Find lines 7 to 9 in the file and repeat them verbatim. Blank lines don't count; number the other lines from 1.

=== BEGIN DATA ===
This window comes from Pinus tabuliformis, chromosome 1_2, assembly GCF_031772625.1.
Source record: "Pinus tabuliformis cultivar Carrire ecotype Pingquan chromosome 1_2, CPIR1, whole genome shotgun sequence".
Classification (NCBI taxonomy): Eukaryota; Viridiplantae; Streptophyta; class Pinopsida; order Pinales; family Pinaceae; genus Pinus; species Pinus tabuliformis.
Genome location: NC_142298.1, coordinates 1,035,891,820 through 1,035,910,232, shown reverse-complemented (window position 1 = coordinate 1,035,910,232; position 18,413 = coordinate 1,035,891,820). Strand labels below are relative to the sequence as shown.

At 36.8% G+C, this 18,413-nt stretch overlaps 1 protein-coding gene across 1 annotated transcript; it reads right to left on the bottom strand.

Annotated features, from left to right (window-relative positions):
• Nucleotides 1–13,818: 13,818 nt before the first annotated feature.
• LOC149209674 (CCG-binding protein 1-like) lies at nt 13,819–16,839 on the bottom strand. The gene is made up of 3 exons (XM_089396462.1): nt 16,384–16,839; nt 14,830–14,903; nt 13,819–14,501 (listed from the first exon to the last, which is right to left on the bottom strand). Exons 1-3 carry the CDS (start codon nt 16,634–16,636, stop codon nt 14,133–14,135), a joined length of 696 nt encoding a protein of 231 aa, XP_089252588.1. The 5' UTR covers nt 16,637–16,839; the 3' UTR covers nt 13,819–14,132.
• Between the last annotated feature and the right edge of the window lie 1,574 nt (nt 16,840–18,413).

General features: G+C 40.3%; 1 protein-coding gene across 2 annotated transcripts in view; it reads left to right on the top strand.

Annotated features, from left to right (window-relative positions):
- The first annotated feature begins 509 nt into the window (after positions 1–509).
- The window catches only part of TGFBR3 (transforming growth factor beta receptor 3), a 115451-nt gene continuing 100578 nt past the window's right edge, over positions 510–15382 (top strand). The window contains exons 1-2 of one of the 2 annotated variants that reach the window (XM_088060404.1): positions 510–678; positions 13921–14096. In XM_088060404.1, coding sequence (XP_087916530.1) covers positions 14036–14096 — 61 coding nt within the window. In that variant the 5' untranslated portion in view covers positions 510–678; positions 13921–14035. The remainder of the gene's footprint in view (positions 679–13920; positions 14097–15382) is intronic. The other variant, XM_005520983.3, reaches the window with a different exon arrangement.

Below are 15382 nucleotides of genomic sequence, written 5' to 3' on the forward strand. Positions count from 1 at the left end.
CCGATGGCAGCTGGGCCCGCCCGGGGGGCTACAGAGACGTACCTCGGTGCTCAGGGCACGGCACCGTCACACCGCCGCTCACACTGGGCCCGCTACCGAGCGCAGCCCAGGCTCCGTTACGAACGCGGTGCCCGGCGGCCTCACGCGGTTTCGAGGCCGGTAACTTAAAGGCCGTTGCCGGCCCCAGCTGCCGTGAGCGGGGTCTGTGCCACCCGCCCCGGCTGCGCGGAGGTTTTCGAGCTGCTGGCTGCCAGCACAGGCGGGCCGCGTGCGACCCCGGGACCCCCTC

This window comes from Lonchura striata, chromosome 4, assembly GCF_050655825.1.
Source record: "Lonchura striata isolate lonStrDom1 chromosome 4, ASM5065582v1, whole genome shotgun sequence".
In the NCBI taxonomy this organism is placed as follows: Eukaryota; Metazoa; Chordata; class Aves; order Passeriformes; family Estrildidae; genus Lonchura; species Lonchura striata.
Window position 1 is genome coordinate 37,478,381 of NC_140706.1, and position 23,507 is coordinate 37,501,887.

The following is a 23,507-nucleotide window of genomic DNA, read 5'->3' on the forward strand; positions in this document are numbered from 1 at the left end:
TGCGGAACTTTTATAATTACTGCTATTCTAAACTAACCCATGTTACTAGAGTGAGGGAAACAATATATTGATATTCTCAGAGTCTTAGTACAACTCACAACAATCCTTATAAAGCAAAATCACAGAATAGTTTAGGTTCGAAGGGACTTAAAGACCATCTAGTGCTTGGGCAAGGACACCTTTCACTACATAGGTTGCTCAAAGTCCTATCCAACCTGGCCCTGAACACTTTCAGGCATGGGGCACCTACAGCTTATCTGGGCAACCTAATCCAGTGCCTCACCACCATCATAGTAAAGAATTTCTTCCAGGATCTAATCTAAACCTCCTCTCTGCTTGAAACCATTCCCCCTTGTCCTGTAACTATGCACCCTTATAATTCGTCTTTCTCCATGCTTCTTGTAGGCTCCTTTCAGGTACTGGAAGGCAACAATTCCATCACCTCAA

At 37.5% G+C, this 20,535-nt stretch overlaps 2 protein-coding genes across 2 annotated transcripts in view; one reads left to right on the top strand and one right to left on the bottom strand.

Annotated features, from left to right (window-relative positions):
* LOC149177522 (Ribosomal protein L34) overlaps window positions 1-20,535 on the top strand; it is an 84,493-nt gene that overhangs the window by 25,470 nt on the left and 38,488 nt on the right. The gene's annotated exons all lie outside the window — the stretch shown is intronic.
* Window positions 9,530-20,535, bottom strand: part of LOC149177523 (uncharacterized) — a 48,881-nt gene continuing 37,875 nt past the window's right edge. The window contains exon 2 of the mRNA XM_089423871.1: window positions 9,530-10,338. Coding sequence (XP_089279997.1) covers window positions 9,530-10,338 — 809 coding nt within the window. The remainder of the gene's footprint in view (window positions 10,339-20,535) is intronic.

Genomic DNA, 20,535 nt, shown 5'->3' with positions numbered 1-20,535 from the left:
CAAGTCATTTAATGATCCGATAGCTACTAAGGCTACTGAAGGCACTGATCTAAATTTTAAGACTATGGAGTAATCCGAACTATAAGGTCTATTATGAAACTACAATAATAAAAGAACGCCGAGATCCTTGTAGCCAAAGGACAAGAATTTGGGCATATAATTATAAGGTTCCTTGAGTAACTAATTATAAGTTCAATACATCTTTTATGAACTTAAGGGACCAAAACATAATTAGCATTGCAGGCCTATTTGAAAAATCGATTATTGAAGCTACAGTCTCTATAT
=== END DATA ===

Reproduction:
• Nucleotides 1–13,818: 13,818 nt before the first annotated feature.
• LOC149209674 (CCG-binding protein 1-like) lies at nt 13,819–16,839 on the bottom strand. The gene is made up of 3 exons (XM_089396462.1): nt 16,384–16,839; nt 14,830–14,903; nt 13,819–14,501 (listed from the first exon to the last, which is right to left on the bottom strand). Exons 1-3 carry the CDS (start codon nt 16,634–16,636, stop codon nt 14,133–14,135), a joined length of 696 nt encoding a protein of 231 aa, XP_089252588.1. The 5' UTR covers nt 16,637–16,839; the 3' UTR covers nt 13,819–14,132.
• Between the last annotated feature and the right edge of the window lie 1,574 nt (nt 16,840–18,413).